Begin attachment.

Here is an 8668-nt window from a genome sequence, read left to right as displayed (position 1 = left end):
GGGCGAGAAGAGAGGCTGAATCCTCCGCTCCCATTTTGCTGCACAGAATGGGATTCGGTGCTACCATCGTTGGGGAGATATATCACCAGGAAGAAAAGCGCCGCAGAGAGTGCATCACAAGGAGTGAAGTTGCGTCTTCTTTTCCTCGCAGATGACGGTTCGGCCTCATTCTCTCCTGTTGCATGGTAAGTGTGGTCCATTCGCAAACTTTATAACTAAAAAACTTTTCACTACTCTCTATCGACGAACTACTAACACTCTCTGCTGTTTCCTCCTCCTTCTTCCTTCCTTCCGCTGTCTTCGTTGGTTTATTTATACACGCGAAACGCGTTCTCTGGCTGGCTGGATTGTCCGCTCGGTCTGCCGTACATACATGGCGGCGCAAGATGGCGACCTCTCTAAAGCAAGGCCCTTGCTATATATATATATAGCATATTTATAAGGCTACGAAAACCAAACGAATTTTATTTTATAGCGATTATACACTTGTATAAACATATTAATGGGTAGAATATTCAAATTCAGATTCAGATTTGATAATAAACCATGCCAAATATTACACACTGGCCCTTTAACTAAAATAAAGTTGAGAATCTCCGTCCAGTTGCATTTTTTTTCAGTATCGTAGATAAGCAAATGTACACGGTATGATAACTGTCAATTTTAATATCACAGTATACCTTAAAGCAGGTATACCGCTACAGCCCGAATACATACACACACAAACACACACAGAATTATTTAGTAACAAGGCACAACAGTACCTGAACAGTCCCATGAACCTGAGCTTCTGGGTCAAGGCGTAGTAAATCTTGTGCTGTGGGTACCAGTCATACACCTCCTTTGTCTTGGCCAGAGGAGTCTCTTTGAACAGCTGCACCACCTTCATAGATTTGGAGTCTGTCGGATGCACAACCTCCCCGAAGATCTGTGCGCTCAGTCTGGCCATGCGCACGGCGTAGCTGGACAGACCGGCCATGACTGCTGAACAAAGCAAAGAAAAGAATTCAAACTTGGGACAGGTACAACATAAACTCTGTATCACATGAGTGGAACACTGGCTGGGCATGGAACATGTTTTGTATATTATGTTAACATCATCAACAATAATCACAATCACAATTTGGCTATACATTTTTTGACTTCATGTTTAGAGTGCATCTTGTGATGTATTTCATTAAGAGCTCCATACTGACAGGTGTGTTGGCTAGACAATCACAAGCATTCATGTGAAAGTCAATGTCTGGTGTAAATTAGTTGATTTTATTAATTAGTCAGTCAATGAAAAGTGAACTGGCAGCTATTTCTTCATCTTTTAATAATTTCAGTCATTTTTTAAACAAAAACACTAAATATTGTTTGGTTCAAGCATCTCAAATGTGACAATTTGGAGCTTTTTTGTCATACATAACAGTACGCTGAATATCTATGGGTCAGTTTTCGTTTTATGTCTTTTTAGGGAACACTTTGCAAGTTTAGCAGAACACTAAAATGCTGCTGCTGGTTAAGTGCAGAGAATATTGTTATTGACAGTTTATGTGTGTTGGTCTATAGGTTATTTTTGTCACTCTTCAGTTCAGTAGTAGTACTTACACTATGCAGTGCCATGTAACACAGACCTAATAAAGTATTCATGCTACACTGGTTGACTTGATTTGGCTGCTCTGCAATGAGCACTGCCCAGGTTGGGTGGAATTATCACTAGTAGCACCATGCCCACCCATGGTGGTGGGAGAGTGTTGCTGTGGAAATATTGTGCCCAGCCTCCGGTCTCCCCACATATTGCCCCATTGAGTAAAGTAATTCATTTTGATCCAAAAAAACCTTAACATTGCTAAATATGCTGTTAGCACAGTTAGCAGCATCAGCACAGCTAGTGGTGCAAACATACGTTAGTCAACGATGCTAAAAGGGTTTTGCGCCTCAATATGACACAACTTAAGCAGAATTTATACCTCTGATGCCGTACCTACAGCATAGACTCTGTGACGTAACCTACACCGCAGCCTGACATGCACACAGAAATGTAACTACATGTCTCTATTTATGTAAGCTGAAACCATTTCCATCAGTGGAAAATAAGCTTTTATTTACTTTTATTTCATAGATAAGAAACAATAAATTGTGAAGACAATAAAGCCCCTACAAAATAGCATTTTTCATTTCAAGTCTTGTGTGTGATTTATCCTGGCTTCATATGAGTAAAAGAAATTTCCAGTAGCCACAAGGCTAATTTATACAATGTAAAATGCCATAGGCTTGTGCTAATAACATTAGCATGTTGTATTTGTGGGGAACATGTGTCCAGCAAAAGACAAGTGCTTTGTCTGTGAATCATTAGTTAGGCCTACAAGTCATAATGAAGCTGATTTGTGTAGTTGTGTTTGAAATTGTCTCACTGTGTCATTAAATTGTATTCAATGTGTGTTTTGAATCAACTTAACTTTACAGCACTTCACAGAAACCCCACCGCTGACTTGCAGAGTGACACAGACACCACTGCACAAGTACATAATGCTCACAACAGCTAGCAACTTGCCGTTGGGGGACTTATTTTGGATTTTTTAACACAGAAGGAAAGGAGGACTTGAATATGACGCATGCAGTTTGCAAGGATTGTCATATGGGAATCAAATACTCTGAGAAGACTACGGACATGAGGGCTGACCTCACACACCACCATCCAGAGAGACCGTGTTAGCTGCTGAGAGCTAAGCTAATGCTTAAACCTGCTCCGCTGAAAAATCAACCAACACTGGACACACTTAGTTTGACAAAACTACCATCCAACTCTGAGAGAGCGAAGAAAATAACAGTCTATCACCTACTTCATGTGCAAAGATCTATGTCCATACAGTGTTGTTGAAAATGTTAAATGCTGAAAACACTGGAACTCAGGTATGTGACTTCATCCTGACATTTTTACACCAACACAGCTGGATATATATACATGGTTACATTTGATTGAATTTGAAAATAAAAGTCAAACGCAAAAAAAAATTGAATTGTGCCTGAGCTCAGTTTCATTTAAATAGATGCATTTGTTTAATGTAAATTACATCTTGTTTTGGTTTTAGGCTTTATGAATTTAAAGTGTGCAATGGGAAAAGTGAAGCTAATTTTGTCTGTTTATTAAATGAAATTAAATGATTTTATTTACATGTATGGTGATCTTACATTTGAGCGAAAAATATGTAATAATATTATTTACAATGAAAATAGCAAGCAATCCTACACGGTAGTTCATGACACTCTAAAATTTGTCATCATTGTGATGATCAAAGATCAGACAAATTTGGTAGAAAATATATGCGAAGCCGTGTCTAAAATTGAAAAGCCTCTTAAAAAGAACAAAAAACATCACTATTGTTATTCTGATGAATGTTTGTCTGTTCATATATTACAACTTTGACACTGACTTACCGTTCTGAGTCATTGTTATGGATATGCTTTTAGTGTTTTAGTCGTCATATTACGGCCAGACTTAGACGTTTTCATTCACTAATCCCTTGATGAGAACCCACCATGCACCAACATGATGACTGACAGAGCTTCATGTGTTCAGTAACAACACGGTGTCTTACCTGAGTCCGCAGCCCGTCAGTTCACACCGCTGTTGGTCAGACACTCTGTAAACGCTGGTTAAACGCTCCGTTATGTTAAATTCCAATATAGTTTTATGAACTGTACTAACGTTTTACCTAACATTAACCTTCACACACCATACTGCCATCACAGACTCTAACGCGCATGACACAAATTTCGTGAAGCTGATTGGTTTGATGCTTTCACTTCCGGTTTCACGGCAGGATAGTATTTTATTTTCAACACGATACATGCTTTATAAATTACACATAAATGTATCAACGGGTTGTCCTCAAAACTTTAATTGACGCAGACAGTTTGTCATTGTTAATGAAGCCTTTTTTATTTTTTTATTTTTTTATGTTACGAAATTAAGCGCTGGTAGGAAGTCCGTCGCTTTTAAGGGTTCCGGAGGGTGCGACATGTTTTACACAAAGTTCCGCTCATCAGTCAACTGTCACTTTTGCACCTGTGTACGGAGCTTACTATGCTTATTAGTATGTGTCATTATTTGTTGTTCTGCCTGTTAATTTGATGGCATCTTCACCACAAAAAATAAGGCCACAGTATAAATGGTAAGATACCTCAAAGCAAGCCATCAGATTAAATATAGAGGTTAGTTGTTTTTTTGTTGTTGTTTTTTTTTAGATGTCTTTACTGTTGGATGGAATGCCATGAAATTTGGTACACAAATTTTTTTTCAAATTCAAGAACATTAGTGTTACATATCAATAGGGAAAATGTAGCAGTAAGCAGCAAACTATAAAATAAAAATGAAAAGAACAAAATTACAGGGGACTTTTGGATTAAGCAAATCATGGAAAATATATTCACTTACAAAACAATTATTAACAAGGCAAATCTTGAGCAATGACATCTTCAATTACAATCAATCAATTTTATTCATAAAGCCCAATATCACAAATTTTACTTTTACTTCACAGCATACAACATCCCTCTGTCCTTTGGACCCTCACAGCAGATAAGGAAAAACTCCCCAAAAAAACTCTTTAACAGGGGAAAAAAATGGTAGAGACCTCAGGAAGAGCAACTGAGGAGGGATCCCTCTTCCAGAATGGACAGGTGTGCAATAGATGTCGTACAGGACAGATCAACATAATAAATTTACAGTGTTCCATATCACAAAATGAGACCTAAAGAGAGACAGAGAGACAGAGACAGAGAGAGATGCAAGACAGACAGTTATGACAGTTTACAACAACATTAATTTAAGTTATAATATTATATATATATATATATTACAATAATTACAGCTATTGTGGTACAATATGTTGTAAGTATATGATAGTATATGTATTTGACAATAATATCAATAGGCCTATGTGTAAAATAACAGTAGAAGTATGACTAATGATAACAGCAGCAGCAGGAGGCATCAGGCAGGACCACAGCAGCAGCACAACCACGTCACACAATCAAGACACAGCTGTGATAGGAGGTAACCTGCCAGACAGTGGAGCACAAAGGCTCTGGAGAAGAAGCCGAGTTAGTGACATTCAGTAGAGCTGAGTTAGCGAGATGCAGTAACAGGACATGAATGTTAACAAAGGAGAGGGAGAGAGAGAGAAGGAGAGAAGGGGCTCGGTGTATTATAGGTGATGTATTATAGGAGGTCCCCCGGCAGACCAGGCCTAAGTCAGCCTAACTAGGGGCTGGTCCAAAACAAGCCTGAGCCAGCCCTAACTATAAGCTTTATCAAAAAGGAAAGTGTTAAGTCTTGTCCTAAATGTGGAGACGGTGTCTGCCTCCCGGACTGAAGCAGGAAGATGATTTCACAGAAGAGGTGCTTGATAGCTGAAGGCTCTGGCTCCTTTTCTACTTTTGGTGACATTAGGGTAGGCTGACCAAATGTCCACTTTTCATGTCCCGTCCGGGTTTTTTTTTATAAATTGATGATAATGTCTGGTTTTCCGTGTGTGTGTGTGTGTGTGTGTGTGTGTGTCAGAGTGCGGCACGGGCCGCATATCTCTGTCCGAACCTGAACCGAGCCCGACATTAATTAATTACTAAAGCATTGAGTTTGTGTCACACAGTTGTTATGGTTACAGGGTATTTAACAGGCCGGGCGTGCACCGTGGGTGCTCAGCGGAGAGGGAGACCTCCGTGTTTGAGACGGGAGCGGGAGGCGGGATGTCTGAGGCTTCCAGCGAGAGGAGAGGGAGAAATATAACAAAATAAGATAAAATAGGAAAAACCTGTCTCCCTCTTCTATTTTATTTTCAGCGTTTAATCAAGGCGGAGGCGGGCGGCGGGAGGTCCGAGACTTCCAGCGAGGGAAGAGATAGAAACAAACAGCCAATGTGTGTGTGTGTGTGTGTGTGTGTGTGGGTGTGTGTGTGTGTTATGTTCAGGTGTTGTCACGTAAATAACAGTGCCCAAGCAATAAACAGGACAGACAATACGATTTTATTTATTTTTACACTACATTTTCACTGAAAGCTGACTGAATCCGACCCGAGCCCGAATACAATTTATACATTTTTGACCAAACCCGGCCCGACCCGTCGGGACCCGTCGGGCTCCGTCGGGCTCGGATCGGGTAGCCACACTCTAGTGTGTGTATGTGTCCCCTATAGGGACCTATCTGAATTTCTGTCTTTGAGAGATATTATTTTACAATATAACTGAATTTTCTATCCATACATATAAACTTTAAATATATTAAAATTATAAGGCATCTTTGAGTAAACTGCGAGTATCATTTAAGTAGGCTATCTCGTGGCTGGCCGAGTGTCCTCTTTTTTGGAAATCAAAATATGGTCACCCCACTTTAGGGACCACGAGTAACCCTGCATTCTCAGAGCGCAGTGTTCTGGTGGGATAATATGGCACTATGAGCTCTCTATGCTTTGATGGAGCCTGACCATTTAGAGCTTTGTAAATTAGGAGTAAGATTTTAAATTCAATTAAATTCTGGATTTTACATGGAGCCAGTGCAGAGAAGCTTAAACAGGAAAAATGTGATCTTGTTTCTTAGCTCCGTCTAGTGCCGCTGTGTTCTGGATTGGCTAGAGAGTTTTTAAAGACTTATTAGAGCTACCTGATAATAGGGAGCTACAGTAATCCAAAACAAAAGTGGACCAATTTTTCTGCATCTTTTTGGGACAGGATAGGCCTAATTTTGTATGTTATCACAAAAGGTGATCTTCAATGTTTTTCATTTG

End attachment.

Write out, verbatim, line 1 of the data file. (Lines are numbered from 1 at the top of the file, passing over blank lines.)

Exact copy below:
Here is an 8668-nt window from a genome sequence, read left to right as displayed (position 1 = left end):